Achilleus, the son of Peleus and the sea goddess Thetis, is the leader of the Myrmidon contingent in the Trojan War. He is clearly the greatest of the Achaian warriors, in the judgment of both friend and enemy. The very sight of him on the battlefield is enough to send the Trojans fleeing in terror. Part of this power comes from his divine connections (his mother, Thetis, is a goddess), part from divine favor (at crucial points Hera and Athene look out for him and help him). This may also be a way of telling us of the enormous personal resources Achilleus has at his command.
Achilleus’ vast emotional and physical powers are not always at the service of clearheadedness. Though his initial anger at Agamemnon is based on a sense of moral justice, his rage transcends his sense of morality. His emotions motivate him more than his thoughts, for he holds onto his fury even after Agamemnon offers to return Briseis with an apology. At that point he is no longer operating for a principle of fairness but is playing out his anger and punishing his enemies. Unfortunately, his comrades must pay the price of his passions. Not until his friend Patroklos has been sacrificed does Achilleus realize he has held his position too long.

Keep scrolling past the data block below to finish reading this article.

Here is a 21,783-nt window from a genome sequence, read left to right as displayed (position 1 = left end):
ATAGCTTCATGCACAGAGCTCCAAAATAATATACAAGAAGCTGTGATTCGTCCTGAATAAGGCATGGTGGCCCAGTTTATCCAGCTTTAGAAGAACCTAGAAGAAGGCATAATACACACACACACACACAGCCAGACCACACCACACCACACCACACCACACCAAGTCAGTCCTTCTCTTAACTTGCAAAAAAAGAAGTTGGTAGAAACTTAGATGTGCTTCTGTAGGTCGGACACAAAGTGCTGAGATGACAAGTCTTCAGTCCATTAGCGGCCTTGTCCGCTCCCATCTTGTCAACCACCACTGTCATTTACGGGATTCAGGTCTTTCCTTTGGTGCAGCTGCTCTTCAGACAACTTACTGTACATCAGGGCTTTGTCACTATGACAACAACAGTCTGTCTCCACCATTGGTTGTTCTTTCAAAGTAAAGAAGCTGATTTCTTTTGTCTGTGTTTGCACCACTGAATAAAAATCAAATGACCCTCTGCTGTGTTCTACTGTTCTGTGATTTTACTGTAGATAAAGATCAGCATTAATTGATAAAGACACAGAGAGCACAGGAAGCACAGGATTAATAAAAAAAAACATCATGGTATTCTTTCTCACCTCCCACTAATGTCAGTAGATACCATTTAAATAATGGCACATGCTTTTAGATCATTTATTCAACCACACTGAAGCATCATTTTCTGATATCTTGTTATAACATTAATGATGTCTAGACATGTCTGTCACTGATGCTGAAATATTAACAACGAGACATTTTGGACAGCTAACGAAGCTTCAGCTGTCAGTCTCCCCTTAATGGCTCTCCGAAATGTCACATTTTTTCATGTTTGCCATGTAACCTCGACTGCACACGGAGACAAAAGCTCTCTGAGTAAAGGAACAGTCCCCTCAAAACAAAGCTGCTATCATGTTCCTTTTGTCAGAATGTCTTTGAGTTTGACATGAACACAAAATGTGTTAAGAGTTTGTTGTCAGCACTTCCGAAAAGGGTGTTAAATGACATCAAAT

Yet he is a complex, vital man. There is little doubt that he is right in taking a stand against Agamemnon’s arbitrary decisions. He is one of those people who will fight to the death for what they believe in. Though his anger is fierce and relentless, there is nevertheless something noble in it. His sheer intensity demands respect. Because he is the one character actually to undergo change, the Iliad is really his poem. He loses much along the way but finally tempers his anger and reaches out in a gesture of compassion and peace toward Priam. Achilleus is first in the line of great Greek tragic heroes: his power makes him a hero, and his human blindness makes him tragic.